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Frequently Asked Questions
1. What is a European Citizens’ Initiative (ECI)?
A European Citizens' Initiative is a new tool for participatory democracy in Europe that has been available since 1 April 2012. Citizens can put an issue on the European political agenda by means of an ECI, which involves collecting one million signatures from at least seven different EU Member States. The European Commission wants citizens to play a more active role in European political processes.
2. Who is organising this?
A European Citizen’s Initiative has to be organised by at least seven people from seven different EU Member States. This group is called the citizens’ committee. Our citizens’ committee is largely formed by representatives of public service trade unions. The EPSU public services federation has long campaigned for recognition of the human right to water and this ECI is a vital step in getting this right enshrined in legislation.
3. Why are you organising this?
We are taking up the challenge to get “implementation of the human right to water and sanitation” on the European political agenda. We want to get a public debate going and we want a shift in focus in European water policy. Until now the European Union's main aim is to create a single market in good and services. But water services are different. They are essential for life and water is a limited natural resource. Water is not a commodity but a public good that must be safeguarded, not opened up for competition. The human right must be central in water policy, not competition or the completion of the internal market. Governments are obliged to provide these services. This is also what the United Nations agreed after several years of discussion. Governments have to implement these rights, not leave these services to market forces.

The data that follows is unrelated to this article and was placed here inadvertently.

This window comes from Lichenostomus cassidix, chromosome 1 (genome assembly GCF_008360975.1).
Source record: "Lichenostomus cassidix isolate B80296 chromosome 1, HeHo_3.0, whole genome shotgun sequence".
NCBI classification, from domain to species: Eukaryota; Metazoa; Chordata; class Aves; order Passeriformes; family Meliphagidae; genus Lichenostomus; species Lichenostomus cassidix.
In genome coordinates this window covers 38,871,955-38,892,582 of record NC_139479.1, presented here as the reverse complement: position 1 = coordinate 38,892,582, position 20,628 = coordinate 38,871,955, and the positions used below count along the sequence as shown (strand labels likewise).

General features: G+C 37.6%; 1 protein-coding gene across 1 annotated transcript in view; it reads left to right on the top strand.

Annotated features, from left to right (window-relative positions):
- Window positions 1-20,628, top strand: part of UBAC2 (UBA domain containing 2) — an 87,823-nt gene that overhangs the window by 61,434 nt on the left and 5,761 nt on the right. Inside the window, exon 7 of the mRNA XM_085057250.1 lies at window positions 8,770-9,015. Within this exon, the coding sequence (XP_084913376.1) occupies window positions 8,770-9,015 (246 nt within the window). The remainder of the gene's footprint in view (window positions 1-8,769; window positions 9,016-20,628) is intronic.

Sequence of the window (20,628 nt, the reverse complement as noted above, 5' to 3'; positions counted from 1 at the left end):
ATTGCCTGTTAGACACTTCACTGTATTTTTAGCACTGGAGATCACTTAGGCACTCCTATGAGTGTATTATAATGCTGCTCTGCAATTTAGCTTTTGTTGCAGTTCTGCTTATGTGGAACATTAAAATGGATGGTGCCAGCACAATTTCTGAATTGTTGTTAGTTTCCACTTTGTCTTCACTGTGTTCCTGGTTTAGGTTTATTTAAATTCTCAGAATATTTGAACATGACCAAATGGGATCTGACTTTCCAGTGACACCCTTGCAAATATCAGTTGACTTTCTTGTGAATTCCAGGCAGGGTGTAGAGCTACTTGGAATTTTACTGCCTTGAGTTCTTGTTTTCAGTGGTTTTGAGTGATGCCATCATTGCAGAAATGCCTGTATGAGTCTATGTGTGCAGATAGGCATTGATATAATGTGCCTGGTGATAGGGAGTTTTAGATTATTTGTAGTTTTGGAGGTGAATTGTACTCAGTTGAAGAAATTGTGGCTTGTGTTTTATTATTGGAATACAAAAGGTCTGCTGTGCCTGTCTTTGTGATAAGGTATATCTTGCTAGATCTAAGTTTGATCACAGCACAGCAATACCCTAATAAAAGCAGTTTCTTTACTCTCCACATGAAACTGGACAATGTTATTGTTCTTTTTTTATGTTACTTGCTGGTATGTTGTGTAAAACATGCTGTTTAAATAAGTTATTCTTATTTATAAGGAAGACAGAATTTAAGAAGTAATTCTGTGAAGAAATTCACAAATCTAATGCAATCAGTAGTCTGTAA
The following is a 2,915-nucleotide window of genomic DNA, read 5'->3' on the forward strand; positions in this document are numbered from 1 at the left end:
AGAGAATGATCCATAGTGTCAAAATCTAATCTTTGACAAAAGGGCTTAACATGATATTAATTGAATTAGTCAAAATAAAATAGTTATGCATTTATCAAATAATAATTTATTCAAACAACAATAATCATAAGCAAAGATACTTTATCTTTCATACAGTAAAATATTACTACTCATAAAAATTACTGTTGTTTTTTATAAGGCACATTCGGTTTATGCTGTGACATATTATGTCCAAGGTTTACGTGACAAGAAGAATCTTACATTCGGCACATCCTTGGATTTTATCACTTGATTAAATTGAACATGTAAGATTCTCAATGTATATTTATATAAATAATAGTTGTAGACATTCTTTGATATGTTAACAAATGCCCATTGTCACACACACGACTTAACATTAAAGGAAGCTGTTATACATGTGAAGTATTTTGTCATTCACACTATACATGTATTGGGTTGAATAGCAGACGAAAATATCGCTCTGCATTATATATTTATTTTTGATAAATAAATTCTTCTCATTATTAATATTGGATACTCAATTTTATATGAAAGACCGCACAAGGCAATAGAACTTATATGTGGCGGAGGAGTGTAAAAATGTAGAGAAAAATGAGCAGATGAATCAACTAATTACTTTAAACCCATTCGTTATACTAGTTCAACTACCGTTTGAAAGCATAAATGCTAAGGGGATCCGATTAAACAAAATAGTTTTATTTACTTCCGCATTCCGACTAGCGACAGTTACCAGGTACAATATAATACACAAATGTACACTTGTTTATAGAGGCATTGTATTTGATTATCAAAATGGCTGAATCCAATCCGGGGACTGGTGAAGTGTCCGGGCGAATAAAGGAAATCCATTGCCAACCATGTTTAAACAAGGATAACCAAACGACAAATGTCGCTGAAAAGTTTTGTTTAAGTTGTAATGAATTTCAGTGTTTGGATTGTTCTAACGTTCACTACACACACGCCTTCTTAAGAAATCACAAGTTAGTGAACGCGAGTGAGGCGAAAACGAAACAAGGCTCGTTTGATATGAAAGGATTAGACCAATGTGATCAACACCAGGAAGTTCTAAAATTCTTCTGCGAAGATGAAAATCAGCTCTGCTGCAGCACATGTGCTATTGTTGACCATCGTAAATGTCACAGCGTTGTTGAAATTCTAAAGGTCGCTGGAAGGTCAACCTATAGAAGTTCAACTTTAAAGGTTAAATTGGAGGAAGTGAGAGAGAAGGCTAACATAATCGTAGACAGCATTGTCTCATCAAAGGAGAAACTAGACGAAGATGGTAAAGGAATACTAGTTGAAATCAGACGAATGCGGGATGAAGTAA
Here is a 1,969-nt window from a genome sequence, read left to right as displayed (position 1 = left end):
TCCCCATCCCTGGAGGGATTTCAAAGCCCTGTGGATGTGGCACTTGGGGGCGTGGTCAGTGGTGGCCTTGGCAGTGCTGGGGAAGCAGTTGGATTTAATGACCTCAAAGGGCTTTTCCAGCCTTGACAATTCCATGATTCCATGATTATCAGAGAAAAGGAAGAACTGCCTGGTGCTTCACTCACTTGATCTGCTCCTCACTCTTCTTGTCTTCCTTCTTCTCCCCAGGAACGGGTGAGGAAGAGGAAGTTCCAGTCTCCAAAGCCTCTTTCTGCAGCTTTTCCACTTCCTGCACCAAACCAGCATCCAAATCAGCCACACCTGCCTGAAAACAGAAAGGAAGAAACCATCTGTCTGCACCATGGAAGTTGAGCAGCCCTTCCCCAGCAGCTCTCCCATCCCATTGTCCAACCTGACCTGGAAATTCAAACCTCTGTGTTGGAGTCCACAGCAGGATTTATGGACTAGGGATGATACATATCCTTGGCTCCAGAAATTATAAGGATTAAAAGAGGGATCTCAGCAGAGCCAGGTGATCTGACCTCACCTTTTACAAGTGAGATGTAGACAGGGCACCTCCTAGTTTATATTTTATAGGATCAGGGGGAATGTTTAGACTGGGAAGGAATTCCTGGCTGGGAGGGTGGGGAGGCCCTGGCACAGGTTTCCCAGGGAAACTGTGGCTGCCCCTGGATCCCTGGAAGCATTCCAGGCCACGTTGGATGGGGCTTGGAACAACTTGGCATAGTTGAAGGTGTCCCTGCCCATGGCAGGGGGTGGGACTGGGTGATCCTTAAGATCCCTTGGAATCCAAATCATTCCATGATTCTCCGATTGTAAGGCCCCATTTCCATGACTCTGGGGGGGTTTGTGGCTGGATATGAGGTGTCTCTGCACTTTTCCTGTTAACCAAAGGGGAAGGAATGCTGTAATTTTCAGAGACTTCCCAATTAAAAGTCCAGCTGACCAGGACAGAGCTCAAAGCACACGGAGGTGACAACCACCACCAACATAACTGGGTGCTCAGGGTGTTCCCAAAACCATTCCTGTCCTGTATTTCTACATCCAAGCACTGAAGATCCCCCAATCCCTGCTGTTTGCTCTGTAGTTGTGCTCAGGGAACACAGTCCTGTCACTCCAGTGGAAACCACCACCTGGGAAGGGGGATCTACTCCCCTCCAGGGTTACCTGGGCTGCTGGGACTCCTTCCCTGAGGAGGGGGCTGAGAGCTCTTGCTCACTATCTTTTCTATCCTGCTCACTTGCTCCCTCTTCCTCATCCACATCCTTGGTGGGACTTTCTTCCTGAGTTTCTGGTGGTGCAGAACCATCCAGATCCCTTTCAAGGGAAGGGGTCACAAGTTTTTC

4. Who can sign?
All citizens that have a right to vote in one of the 27 EU Member States can sign this ECI
5. Why should I sign?
Because you agree with at least one of the goals we address in this ECI:
- All citizens in the EU should have guaranteed water and sanitation services. At this moment there are still around 2 million people in Europe that do not have proper water or sanitation. There are also many people with low incomes that are threatened with disconnection as they cannot afford to pay their bills.
- The European Commission should stop its constant push for liberalisation of water and sanitation services. Promoting the market to provide these services means that those who can afford more might get better services and those who can afford less will get worse services. “No money, no water” is what a market for water services means. But water and sanitation are a human right. It is a government obligation and responsibility to provide these services to all people.
- Worldwide 800 million people still lack access to water and over 2 billion people do not have access to sanitation. Europe can do more and should do more to make sure that also in other parts of the world people can enjoy the human right to water and sanitation.
6. Who are the organisations behind this ECI?
This ECI is supported by the European Federation of Public Service Unions (EPSU). EPSU represents 275 trade unions and over 8 million workers in all kinds of public services in Europe. Other European or international organisations that support the initiative include the European Anti Poverty Network (EAPN), European Public Health Alliance (EPHA), European Environmental Bureau (EEB), Women in Europe for a Common Future (WECF), and Public Services international, EPSU’s sister organisation at global level. At national level there are many more organisations supporting this ECI. You can see their logos at the bottom of the homepage of this site.
7. Where can I sign this ECI?
You can sign online on this website by clicking the SIGN NOW button or sign on paper. You can download a form to sign in your own language on the ‘About’ page. Max 10 people can sign on one paper form. Make sure that you fill in all fields. This is a requirement set by your government. If you don’t complete all fields, then your signature will not be valid for this ECI.